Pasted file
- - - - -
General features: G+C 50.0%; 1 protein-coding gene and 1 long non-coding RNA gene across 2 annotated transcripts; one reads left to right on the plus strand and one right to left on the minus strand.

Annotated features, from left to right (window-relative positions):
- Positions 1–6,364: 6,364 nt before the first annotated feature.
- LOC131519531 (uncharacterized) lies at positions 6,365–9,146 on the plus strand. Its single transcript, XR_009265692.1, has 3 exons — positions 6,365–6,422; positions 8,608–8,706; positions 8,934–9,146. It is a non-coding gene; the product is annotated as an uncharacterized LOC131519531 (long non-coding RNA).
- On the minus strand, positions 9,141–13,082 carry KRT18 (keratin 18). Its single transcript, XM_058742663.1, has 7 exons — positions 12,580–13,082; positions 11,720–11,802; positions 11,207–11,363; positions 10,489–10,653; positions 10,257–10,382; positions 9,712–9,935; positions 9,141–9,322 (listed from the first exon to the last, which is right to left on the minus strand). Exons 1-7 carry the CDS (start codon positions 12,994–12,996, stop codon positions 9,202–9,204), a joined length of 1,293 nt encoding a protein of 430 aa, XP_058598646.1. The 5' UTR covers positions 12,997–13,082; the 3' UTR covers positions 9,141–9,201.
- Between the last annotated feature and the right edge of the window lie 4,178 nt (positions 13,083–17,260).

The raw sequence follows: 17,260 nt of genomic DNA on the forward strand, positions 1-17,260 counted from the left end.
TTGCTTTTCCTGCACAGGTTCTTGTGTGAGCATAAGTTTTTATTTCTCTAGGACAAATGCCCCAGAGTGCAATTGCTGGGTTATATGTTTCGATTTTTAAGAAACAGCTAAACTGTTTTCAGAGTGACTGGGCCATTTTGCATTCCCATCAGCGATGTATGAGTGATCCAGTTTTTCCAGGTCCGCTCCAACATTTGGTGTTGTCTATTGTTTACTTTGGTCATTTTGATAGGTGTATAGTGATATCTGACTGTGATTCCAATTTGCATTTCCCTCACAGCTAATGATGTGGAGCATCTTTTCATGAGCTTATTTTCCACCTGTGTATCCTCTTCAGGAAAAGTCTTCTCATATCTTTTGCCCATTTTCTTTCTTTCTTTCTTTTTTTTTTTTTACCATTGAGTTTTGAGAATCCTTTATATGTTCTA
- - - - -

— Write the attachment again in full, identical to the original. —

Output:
General features: G+C 50.0%; 1 protein-coding gene and 1 long non-coding RNA gene across 2 annotated transcripts; one reads left to right on the plus strand and one right to left on the minus strand.

Annotated features, from left to right (window-relative positions):
- Positions 1–6,364: 6,364 nt before the first annotated feature.
- LOC131519531 (uncharacterized) lies at positions 6,365–9,146 on the plus strand. Its single transcript, XR_009265692.1, has 3 exons — positions 6,365–6,422; positions 8,608–8,706; positions 8,934–9,146. It is a non-coding gene; the product is annotated as an uncharacterized LOC131519531 (long non-coding RNA).
- On the minus strand, positions 9,141–13,082 carry KRT18 (keratin 18). Its single transcript, XM_058742663.1, has 7 exons — positions 12,580–13,082; positions 11,720–11,802; positions 11,207–11,363; positions 10,489–10,653; positions 10,257–10,382; positions 9,712–9,935; positions 9,141–9,322 (listed from the first exon to the last, which is right to left on the minus strand). Exons 1-7 carry the CDS (start codon positions 12,994–12,996, stop codon positions 9,202–9,204), a joined length of 1,293 nt encoding a protein of 430 aa, XP_058598646.1. The 5' UTR covers positions 12,997–13,082; the 3' UTR covers positions 9,141–9,201.
- Between the last annotated feature and the right edge of the window lie 4,178 nt (positions 13,083–17,260).

The raw sequence follows: 17,260 nt of genomic DNA on the forward strand, positions 1-17,260 counted from the left end.
TTGCTTTTCCTGCACAGGTTCTTGTGTGAGCATAAGTTTTTATTTCTCTAGGACAAATGCCCCAGAGTGCAATTGCTGGGTTATATGTTTCGATTTTTAAGAAACAGCTAAACTGTTTTCAGAGTGACTGGGCCATTTTGCATTCCCATCAGCGATGTATGAGTGATCCAGTTTTTCCAGGTCCGCTCCAACATTTGGTGTTGTCTATTGTTTACTTTGGTCATTTTGATAGGTGTATAGTGATATCTGACTGTGATTCCAATTTGCATTTCCCTCACAGCTAATGATGTGGAGCATCTTTTCATGAGCTTATTTTCCACCTGTGTATCCTCTTCAGGAAAAGTCTTCTCATATCTTTTGCCCATTTTCTTTCTTTCTTTCTTTTTTTTTTTTTACCATTGAGTTTTGAGAATCCTTTATATGTTCTA